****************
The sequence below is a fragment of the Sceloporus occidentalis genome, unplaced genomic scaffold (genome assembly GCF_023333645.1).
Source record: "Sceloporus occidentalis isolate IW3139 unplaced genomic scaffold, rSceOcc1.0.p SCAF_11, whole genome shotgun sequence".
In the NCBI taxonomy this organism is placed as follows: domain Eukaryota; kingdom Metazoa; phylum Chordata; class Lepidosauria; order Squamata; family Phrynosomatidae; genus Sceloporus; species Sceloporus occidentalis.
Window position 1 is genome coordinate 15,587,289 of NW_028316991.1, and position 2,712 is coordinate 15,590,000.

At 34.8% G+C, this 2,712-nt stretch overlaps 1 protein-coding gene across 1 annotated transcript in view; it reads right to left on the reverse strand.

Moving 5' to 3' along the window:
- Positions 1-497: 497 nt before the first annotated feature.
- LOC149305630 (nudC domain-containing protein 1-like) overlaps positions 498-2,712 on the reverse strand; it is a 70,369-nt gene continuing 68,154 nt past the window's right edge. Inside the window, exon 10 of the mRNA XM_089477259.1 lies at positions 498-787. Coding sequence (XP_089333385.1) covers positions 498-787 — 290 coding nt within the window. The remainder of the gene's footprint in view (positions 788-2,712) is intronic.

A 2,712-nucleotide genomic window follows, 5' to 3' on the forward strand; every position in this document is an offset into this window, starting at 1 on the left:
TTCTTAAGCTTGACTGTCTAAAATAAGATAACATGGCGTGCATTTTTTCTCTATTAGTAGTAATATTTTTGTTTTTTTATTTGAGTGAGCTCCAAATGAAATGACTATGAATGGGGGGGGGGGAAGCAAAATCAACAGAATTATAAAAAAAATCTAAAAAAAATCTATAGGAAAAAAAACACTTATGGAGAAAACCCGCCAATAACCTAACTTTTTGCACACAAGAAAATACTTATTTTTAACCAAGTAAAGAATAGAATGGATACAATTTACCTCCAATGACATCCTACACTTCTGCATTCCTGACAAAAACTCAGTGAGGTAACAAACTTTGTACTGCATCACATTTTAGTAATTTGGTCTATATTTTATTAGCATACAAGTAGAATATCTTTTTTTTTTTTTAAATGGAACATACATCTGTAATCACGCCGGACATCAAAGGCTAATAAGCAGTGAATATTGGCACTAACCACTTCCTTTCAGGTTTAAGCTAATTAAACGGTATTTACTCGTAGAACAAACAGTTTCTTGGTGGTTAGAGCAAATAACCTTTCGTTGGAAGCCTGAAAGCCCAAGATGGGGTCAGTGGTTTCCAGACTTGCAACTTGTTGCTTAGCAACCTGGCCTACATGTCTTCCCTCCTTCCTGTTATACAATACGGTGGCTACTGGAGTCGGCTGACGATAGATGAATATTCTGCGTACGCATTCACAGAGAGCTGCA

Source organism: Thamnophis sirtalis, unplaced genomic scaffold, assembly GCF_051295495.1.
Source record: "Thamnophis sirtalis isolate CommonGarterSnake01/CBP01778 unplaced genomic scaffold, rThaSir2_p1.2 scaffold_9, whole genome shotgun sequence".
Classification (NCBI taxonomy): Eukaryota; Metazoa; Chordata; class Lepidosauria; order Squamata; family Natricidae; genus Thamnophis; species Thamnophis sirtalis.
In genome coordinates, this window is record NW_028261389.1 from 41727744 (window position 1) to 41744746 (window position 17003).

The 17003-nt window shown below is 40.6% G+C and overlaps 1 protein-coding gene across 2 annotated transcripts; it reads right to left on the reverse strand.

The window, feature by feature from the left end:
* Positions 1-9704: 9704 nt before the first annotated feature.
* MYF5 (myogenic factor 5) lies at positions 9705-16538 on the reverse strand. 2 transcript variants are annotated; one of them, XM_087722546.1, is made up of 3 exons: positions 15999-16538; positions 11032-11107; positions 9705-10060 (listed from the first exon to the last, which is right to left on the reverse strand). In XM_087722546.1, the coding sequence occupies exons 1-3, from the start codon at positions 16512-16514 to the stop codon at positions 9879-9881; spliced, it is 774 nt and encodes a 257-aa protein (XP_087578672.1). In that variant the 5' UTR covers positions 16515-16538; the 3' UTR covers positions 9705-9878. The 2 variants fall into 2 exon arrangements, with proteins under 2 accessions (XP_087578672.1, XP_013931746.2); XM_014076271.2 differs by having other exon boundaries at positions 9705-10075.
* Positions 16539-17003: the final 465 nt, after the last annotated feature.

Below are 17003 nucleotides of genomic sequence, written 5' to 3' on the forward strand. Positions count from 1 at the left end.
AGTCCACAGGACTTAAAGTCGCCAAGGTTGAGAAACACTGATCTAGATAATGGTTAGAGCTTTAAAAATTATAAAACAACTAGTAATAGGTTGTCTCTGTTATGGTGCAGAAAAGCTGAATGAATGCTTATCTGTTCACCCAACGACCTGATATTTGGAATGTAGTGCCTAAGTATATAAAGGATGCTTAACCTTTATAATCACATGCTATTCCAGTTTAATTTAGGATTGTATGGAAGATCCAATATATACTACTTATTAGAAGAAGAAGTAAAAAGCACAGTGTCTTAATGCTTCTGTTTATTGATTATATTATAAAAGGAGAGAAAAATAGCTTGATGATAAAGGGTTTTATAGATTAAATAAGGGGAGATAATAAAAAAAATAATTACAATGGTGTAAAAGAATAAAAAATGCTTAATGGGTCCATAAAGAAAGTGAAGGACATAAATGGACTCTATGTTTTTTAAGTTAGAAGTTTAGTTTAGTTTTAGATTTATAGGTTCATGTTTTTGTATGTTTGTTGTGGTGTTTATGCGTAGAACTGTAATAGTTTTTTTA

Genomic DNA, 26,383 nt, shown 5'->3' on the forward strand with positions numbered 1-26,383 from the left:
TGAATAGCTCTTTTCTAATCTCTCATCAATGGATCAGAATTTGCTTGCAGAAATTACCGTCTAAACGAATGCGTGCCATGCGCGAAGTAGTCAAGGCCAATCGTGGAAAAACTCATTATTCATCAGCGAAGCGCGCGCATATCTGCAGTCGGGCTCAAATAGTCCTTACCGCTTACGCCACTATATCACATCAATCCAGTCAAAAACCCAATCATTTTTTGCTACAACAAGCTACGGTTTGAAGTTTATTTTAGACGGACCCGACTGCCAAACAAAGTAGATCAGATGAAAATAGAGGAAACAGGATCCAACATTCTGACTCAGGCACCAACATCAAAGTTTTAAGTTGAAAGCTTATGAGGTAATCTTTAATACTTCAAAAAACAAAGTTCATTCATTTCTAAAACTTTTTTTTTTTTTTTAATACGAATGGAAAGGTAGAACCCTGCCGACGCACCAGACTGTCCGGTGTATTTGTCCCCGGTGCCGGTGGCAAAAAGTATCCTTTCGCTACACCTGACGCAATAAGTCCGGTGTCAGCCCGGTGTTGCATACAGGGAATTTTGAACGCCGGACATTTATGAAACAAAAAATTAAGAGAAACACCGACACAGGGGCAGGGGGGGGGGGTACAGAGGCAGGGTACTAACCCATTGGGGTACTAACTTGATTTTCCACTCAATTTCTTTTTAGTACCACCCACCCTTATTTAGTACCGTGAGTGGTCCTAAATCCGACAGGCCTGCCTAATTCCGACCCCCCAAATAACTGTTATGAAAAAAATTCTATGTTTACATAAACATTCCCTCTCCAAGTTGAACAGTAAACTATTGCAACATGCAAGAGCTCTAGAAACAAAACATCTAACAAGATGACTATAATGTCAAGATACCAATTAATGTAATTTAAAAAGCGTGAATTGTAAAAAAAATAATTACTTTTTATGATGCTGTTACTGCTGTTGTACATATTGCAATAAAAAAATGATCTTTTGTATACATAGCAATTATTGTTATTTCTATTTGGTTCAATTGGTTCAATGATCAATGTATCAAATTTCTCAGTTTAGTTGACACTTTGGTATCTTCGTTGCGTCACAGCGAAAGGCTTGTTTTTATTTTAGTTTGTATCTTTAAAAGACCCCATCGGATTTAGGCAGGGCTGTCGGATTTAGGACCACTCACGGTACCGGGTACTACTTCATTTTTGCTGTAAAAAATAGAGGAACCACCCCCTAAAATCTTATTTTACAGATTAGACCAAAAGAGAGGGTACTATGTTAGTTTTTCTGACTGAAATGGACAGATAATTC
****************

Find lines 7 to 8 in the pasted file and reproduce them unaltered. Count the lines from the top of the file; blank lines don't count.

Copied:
- Positions 1-497: 497 nt before the first annotated feature.
- LOC149305630 (nudC domain-containing protein 1-like) overlaps positions 498-2,712 on the reverse strand; it is a 70,369-nt gene continuing 68,154 nt past the window's right edge. Inside the window, exon 10 of the mRNA XM_089477259.1 lies at positions 498-787. Coding sequence (XP_089333385.1) covers positions 498-787 — 290 coding nt within the window. The remainder of the gene's footprint in view (positions 788-2,712) is intronic.